Vincent Wants to Sea

VINCENT WANTS TO SEA. Starring: Florian David Fitz, Karoline Herfurth, Johannes Allmayor, Katharina Muller-Elmau, and Heino Ferch. Directed by Ralf Huettner. Rated MA15+. Restricted. (Strong coarse language). 91 min.

This sub-titled German movie has a strangely unforgettable title that needs some explanation.

The film has been the recipient of many audience choice awards at international film festivals, and movingly tells the story of a young, 27-year old man, Vincent (Florian David Fitz), who suffers from Tournette’s syndrome. Vincent’s disability causes him to make sounds and movements that he cannot control, as if “there is a clown” in his head forcing him to do things he doesn’t want to do.  He has been institutionalised by his father. Vincent is estranged from his father and has very few happy memories of his alcoholic mother, but she looked happy once by the sea.  He wants to travel to Italy, so that he can throw her ashes into the ocean and give her what he thinks she desires. The sea, as expressed in the title of the movie, thus becomes a metaphor for hope and direction in Vincent’s unfortunate life.

Vincent escapes from his institution with two other inmates – Alexander (Johannes Allmayor), who obsessively can’t stand anything that is unclean or dirty, even human touch, but who likes the music of Bach; and Marie (Karoline Herfurth), who is a teasingly rebellious anorexic, who dulls her pain with drugs. The movie journeys the three of them through some spectacular scenery that is photographed beautifully. It takes us, and three young people, from Munich to the sea via the Swiss Alps, and the Brenner Pass. The three try to live with their disabilities in the best way they can. In the middle of their journey, they are intercepted by Vincent’s overbearing father, Robert (Heino Ferch), who couldn’t face Vincent’s disability, being too busy trying to get re-elected as a politician. But now Vincent’s behaviour will embarrass him, and he has to get involved.

Despite a good deal of drama on the journey, what emerges from the movie is how much the likeable group of escapees earn respect for their capacity to cope. In very different ways, they face enormous difficulties in coping, and we come to sensitively appreciate their resilience and fortitude in marshalling a range of skills even they themselves didn’t know they had. The three inmates have stolen their therapist’s (Katharina Muller-Elmau) car, which none of them knows how to drive well, and we learn a lot about them as they make their way toward the sea. Their outwitting of their pursuers creates some comic moments that lighten the seriousness of other themes.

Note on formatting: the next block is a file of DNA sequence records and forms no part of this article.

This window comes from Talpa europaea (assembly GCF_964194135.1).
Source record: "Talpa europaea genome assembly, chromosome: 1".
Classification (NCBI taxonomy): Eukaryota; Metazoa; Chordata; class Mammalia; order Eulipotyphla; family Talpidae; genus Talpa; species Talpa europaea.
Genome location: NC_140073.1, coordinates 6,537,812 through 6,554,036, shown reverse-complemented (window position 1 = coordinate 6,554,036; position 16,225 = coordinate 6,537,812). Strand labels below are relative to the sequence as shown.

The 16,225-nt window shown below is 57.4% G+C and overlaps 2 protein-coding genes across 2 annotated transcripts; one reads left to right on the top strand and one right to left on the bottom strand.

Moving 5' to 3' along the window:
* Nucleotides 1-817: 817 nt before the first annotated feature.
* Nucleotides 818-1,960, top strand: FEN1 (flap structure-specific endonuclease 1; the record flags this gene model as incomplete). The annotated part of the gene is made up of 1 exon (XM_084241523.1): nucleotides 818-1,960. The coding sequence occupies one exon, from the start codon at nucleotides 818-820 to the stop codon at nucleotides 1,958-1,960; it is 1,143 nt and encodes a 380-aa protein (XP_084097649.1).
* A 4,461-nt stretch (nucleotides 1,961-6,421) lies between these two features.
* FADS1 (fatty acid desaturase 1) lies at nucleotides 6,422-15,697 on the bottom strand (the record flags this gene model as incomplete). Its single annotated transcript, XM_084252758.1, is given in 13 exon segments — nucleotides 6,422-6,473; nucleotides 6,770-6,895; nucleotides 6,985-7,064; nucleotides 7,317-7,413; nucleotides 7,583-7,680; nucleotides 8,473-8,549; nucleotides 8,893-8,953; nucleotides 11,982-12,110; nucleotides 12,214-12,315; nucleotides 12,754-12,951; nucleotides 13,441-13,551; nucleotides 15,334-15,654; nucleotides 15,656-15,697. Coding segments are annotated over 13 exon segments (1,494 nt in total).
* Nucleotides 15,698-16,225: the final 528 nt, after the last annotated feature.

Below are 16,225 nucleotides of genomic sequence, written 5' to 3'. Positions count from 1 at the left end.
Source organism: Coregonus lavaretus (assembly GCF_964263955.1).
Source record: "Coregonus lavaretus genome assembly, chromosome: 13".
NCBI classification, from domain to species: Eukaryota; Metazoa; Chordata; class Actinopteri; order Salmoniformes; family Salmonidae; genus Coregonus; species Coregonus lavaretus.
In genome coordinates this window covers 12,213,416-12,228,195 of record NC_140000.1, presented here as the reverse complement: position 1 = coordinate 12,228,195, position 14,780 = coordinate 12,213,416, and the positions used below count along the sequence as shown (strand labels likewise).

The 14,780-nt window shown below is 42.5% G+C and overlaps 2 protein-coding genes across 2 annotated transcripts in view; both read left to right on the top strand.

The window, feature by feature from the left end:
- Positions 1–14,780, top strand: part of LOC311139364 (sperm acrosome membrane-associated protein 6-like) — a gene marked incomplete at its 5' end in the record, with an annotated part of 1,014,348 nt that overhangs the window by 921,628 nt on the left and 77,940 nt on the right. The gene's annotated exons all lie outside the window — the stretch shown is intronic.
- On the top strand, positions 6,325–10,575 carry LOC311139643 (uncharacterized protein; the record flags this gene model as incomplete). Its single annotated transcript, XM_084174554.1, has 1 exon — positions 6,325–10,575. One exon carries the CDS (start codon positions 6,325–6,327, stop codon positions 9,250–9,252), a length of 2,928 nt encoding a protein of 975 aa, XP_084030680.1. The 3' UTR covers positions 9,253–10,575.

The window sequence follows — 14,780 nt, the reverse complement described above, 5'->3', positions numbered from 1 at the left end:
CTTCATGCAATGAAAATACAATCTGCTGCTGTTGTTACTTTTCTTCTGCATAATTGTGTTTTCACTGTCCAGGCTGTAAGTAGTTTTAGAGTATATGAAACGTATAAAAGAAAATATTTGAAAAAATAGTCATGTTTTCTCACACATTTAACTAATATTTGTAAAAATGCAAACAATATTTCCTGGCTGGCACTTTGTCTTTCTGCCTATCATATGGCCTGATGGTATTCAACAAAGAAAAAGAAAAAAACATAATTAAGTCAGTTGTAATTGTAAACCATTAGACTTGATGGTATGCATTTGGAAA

The script of the movie was written by Florian David Fitz who plays Vincent, and his role reminds us of Dustin Hoffman in “Rain Man”( 1988), who suffered from an autistic speech disorder. The film mixes genuine character study and situational comedy where the predicaments created by the three test their mettle to cope. At its heart, it is a film about misunderstood people and the causes of their problems, but it is also about the growth of understanding of a father for his son, and how love can bond unlikely people together. The sex scene that occurs between Vincent and Marie focuses movingly on what intimacy reveals about two personalities in turmoil.

To some extent, the scope of what the movie attempts is too ambitious, but its raw honesty is obvious. The ending of the movie is sobering. We suddenly find ourselves back in hospital where Marie is raging against her survival, and the film makes us think long and hard about the future of Vincent and Alexander, who move out anxiously into the world to determine their chances.

This is a thoughtfully-directed and well-acted movie that celebrates freedom for the disadvantaged, and a modern sound track, playing soft rock music, helps to provide youthful appeal. By taking disability as its launching point, it engenders joy and enthusiasm in a rather special way.

Peter W. Sheehan is associate of the Australian Catholic Office for Film and Broadcasting.

Umbrella Entertainment.

Out March 15, 2012.

 


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